He said to Staples, "They're waiting for you in the back."
There was a room in the back where legendary poker games were played
and where certain confidential union business was conducted. "You're
lucky your uncles are who they are." Staples was trying to sneer
and look threatening at the same time, not doing either very well.
The bartender was wagging his forefinger at me, signaling no no
no, and flicking his eyes in Staples' direction. I acted
cocky but wondered what I was getting myself into, being old enough
now to move alone in Staples' world.
I was avoiding catching my bus home--I
had to admit it finally. I could feel myself losing connections. For
instance, my uncles. I was nuts about all four of them. They were
bricklayers, noisemakers, huggers, cussers, arm punchers, always interested
in whatever it was I was doing or reading. But there was point where
their path went one way (towards Staples) and mine went another. They
enjoyed Staples' company, they actually craved his company.
Imagine, enjoying that moron's company.
In a couple of years Staples would
be turning State's Evidence to stay out of the lockup, telling
an investigator what that confidential union business was. My uncles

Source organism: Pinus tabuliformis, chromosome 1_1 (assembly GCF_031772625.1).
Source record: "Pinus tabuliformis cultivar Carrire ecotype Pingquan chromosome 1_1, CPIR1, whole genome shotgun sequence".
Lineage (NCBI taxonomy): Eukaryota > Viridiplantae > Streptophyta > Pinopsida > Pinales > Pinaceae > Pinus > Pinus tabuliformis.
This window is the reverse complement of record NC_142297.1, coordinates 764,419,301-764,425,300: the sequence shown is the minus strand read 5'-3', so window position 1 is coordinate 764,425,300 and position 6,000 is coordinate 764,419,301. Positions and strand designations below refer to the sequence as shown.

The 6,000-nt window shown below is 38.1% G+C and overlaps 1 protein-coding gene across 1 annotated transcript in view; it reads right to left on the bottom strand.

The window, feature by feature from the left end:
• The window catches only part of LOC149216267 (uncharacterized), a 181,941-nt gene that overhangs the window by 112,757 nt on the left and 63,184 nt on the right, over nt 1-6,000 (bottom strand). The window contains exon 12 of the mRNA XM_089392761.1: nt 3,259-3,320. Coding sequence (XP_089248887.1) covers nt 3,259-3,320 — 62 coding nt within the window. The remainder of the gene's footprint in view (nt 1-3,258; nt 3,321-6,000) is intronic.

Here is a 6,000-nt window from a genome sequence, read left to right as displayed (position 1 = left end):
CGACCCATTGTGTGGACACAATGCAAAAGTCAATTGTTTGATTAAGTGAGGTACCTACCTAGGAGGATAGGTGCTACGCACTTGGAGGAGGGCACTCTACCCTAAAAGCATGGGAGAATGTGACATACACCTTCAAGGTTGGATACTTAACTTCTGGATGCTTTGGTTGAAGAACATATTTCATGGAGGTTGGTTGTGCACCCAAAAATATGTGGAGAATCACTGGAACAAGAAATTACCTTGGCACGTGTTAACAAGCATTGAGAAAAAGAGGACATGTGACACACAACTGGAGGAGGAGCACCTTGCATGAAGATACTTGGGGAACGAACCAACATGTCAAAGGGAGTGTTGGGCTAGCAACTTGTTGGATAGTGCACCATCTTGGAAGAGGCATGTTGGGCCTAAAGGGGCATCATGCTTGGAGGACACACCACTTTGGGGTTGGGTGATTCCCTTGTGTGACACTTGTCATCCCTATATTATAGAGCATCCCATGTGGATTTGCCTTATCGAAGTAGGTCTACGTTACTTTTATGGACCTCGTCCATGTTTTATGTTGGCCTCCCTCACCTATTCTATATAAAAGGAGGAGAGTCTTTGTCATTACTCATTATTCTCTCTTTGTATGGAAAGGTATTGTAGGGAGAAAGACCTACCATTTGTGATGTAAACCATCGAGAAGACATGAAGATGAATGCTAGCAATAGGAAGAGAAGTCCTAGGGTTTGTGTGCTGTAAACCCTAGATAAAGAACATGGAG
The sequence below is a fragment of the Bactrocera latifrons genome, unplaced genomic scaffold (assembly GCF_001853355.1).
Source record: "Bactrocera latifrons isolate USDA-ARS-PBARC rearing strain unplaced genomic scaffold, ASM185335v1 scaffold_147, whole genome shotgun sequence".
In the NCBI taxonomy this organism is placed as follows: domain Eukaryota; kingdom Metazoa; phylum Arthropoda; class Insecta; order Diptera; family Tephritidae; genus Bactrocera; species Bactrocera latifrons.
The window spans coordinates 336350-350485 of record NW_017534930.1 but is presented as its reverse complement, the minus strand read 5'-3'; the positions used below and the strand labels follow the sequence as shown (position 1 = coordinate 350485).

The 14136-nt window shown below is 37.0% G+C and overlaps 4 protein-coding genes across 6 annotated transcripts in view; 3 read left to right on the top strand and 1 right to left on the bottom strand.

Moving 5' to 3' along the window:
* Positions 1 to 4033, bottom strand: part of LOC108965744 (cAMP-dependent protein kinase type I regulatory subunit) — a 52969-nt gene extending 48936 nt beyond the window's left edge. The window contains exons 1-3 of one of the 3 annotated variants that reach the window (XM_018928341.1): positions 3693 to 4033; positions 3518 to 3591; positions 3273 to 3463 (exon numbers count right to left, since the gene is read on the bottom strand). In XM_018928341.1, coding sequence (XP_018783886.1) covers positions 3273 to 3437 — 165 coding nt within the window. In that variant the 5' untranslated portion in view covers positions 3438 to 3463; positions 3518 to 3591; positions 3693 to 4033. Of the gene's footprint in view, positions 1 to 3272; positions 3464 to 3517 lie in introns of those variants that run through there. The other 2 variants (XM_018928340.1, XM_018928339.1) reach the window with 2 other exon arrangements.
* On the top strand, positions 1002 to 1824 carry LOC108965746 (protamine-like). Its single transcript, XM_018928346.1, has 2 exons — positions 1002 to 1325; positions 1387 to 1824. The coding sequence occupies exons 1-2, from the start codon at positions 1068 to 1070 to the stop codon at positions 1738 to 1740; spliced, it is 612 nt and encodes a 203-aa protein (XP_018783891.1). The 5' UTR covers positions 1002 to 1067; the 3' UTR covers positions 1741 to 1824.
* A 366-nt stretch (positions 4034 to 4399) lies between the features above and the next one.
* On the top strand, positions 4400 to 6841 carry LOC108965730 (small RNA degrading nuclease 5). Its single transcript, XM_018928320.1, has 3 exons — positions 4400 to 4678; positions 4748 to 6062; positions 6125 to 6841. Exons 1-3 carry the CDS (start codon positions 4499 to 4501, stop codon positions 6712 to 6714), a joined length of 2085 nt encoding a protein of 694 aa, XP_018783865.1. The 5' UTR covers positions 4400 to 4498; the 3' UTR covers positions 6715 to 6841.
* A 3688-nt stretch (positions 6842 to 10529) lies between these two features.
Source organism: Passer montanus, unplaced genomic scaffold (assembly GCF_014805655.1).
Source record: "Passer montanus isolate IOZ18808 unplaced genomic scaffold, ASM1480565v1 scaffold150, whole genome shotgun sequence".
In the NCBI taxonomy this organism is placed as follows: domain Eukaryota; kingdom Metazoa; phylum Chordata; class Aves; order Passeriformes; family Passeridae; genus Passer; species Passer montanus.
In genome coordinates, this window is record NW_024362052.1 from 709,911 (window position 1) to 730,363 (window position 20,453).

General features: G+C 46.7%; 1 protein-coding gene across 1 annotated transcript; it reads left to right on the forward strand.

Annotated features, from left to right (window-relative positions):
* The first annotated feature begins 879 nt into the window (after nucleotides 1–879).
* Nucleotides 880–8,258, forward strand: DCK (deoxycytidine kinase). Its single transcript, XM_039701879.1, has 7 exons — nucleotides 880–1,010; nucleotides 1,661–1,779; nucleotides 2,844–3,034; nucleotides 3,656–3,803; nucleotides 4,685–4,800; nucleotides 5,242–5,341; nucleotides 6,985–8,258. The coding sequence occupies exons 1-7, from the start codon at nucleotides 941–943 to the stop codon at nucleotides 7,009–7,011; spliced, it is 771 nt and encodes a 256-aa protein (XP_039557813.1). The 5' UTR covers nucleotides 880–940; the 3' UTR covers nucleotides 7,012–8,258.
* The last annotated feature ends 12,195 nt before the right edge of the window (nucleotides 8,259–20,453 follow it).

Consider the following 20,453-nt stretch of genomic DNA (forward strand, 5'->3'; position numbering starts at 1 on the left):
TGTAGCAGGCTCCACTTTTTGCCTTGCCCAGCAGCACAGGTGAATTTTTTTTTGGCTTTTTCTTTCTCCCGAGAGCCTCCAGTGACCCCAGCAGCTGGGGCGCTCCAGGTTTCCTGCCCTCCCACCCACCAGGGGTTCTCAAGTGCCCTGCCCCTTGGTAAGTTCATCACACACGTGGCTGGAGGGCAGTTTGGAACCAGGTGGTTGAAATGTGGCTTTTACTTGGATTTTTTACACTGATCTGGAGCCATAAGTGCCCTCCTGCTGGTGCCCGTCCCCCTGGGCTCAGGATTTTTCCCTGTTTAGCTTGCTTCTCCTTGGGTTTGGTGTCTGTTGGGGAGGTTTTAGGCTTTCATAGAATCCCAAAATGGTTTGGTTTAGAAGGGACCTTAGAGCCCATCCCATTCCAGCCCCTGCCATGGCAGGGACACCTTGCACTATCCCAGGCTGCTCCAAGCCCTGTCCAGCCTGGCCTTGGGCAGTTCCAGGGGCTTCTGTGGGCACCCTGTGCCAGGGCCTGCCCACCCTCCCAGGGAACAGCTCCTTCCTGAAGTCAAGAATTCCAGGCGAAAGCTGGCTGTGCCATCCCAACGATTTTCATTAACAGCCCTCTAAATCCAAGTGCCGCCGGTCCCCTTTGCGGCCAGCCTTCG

always insisted that Staples was framed.
Well another bus would be along. There's
always another bus. I strolled a couple of blocks along the main drag
then cut into the rundown neighborhood, part Mexican, part black,
mostly still old steel mill white folks who had lived there for decades.
There was a small music store with a creaky wooden floor and a front
window that did its best to let light in through a thick layer of
rusty steel mill soot, more cases of used jazz records than the owner
had bothered to count, and a wall of musical instruments. Most were
dented and tarnished. A beat up valve trombone caught my eye every
The place was run by two brothers.
Well, not exactly. It was run by one brother who kept his brother
on the premises. The proprietor brother was a hipster and a reader
and a Communist, the brother confined to the premises was a heroin